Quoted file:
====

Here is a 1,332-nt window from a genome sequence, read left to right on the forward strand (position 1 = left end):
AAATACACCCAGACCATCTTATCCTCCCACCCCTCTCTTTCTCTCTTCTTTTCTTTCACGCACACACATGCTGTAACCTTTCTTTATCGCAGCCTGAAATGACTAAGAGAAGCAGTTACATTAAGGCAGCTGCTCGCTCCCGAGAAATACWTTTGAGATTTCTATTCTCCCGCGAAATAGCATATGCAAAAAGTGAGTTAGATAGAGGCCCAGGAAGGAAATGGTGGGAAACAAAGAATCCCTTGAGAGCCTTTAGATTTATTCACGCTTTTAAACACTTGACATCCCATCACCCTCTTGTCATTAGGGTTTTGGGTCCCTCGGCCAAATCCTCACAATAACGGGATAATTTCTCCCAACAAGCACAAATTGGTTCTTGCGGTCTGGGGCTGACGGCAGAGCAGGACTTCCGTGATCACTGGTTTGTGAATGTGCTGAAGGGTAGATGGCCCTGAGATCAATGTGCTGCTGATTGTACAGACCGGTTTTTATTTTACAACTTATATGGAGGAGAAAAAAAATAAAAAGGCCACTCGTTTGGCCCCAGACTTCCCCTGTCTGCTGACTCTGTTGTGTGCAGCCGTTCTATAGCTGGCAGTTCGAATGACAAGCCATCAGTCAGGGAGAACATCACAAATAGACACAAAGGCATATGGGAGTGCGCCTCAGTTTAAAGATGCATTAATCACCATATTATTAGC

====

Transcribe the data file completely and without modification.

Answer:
Here is a 1,332-nt window from a genome sequence, read left to right on the forward strand (position 1 = left end):
AAATACACCCAGACCATCTTATCCTCCCACCCCTCTCTTTCTCTCTTCTTTTCTTTCACGCACACACATGCTGTAACCTTTCTTTATCGCAGCCTGAAATGACTAAGAGAAGCAGTTACATTAAGGCAGCTGCTCGCTCCCGAGAAATACWTTTGAGATTTCTATTCTCCCGCGAAATAGCATATGCAAAAAGTGAGTTAGATAGAGGCCCAGGAAGGAAATGGTGGGAAACAAAGAATCCCTTGAGAGCCTTTAGATTTATTCACGCTTTTAAACACTTGACATCCCATCACCCTCTTGTCATTAGGGTTTTGGGTCCCTCGGCCAAATCCTCACAATAACGGGATAATTTCTCCCAACAAGCACAAATTGGTTCTTGCGGTCTGGGGCTGACGGCAGAGCAGGACTTCCGTGATCACTGGTTTGTGAATGTGCTGAAGGGTAGATGGCCCTGAGATCAATGTGCTGCTGATTGTACAGACCGGTTTTTATTTTACAACTTATATGGAGGAGAAAAAAAATAAAAAGGCCACTCGTTTGGCCCCAGACTTCCCCTGTCTGCTGACTCTGTTGTGTGCAGCCGTTCTATAGCTGGCAGTTCGAATGACAAGCCATCAGTCAGGGAGAACATCACAAATAGACACAAAGGCATATGGGAGTGCGCCTCAGTTTAAAGATGCATTAATCACCATATTATTAGC